That was then, this is now

[Andrew] Jackson imagined his role as that of a Roman tribune or dictator, summoned to executive power for a season for defend the plebeians against corrupt patricians.  That meant, among other things, slashing federal expenses and retiring the national debt.

Jackson in fact worked hard to strike down “internal improvements” in only a single state, as he was convinced that such legislation was unconstitutional, and that a corrupt Congress was working to enrich itself.

That is all from Walter A. McDougall, Throes of Democracy: The American Civil War Era 1829-1877, p.60.

Comments

Jackson's economic policies consisted of bitterness, resentment and bigotry, and led to the Panic of 1837, a sort of Great Recession which lasted into the next decade and played a role in deranging American politics in the lead up to the strife over slavery

Speaking of executive power, and now, a nice thread on Trump and the Fed:

https://twitter.com/PeterContiBrown/status/1077988095184773121?s=19">Peter Conti-Brown

Good summation of you. "Presidents and Fed Chairs have met all the time." But this time it's Trump, it's a national crisis.

In many circles yes. Follow up question: Correct?

Ben Bernanke while head of the Fed admitted that the Fed was responsible for the Great Depression thanks to excessive concerns over inflation. If they did it once they could easily do it again. The stock market certainly thinks like this as recent events have shown. It is very funny that the Supreme Court appointments are the ones that people most hyperventilate about, but the heads of the Fed are vastly more important for all real life issues.

I can barely see those goal posts from where I'm standing.

The question is actually "what the hell happened to the FED decision making process?"

That is if you now actually actively support presidential intervention to set interest rates.

If you're calling "President makes remarks critical of the Fed" an "intervention," you can't really complain about goalposts being moved.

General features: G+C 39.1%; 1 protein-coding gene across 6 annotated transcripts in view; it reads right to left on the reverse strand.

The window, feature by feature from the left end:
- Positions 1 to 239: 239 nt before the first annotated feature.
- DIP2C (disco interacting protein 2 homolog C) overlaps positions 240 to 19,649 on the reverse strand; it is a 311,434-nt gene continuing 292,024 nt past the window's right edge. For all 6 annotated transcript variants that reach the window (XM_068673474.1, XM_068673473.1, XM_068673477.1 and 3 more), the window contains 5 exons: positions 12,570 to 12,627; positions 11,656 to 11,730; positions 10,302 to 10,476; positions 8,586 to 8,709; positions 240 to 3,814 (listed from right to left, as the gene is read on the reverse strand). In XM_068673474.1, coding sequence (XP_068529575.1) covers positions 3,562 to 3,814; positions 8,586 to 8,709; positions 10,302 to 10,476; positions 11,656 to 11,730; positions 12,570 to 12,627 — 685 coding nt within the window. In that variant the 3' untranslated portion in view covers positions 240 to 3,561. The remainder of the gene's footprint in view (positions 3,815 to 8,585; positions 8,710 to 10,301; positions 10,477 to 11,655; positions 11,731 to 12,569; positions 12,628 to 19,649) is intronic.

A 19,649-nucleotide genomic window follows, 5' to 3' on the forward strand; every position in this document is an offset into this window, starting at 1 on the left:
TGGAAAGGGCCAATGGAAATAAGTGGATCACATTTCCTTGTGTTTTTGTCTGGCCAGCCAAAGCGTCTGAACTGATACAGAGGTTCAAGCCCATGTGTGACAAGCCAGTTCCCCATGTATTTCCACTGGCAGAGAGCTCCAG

Direct criticism on interest rates by the President is no way in hell "a norm."

In fact, it's sad that this is the game you must play. "What is this 'independent Fed' stuff? Some liberal fever dream?"

You are on an econ site. That's a totally normal viewpoint.

What is really odd is that a genuine economic site would approach this from economic theory and make a normative argument about what monetary policy should be.

That is obviously not happening, and we are left to wonder why.

Perhaps right tribalists have just made the decision that they "support Trump" in the passive-aggressive sense.

They aren't going to argue for his policies from first principles, but they will snipe from the corners at any criticism.

National crisis is a good to describe his erratic and possibly criminal behavior.

Calm down.

"Jackson imagined his role as that of a Roman tribune or dictator, summoned to executive power for a season for defend the plebeians against corrupt patricians." Some things never change. Book review in today's NYT of Mortal Republic: How Rome Fell into Tyranny: https://www.nytimes.com/2018/12/24/books/review/edward-j-watts-mortal-republic.html

Ironic given that Jackson is one of the most corrupt Presidents ever to serve in that office in the United States.

My first response, exactly. On 2nd thought, perhaps Jackson was like Trump - i.e. living in his own imaginary world.

Anti-establishment presidents’ (Harding, Truman, trump and Jackson) admins were and are all characterized as corrupt. Is this because they actually are more corrupt or just have more powerful enemies and fewer powerful friends.

Plus ça change, plus c'est la même chose

Another comparison to 'then and now' might be Harry S. Truman. Truman surrounded himself with his old friends, and appointed several to high positions that seemed well beyond their competence.
There were numerous charges of corruption among senior administration officials. He loved 'executive time'--in his case, spending as much time as possible playing poker, telling stories and sipping bourbon. He recognized Israel. His election in 1948 was a come-from-behind stunner to received opinion and the experts.

'Then and now' is a fun parlor game, and there are plenty of disanalogies as well as analogies.

Jackson is a good example of a guy who really believed he was doing the right thing and applying good ol' common sense to reduce corruption and bring the state under control. And the functional result of his policies really was to enable massive corruption and destroy the economy.

A true credit to his party.

That might indeed be a good characterization of Jackson -- and another "then and now" parallel.

I don't want to Trumpize another thread, but have you seen the ads for "Trumpy Bear". It's just so *embearrassing *.

Love that book. Every high school kid should read that book, or at least the last three chapters.

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